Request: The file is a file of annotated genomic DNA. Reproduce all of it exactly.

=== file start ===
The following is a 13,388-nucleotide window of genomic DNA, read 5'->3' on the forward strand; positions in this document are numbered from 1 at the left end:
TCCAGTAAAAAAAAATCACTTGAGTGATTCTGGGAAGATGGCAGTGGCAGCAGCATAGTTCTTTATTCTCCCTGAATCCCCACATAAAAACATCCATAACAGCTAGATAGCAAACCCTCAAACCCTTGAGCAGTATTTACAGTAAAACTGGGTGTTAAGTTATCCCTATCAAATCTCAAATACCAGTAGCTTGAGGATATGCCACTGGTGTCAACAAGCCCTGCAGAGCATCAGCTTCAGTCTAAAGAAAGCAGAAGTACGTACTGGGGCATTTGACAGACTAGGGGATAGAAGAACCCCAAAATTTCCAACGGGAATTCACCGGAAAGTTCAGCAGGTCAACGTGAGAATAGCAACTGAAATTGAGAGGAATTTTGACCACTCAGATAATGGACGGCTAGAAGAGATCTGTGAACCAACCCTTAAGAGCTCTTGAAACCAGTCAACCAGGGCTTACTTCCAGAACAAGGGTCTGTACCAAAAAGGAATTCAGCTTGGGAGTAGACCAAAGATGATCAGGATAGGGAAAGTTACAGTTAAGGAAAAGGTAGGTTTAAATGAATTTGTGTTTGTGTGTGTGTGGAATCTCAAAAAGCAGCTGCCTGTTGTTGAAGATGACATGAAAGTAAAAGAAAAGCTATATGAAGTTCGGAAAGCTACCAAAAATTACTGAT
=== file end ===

The following is a 13,388-nucleotide window of genomic DNA, read 5'->3' on the forward strand; positions in this document are numbered from 1 at the left end:
TCCAGTAAAAAAAAATCACTTGAGTGATTCTGGGAAGATGGCAGTGGCAGCAGCATAGTTCTTTATTCTCCCTGAATCCCCACATAAAAACATCCATAACAGCTAGATAGCAAACCCTCAAACCCTTGAGCAGTATTTACAGTAAAACTGGGTGTTAAGTTATCCCTATCAAATCTCAAATACCAGTAGCTTGAGGATATGCCACTGGTGTCAACAAGCCCTGCAGAGCATCAGCTTCAGTCTAAAGAAAGCAGAAGTACGTACTGGGGCATTTGACAGACTAGGGGATAGAAGAACCCCAAAATTTCCAACGGGAATTCACCGGAAAGTTCAGCAGGTCAACGTGAGAATAGCAACTGAAATTGAGAGGAATTTTGACCACTCAGATAATGGACGGCTAGAAGAGATCTGTGAACCAACCCTTAAGAGCTCTTGAAACCAGTCAACCAGGGCTTACTTCCAGAACAAGGGTCTGTACCAAAAAGGAATTCAGCTTGGGAGTAGACCAAAGATGATCAGGATAGGGAAAGTTACAGTTAAGGAAAAGGTAGGTTTAAATGAATTTGTGTTTGTGTGTGTGTGGAATCTCAAAAAGCAGCTGCCTGTTGTTGAAGATGACATGAAAGTAAAAGAAAAGCTATATGAAGTTCGGAAAGCTACCAAAAATTACTGAT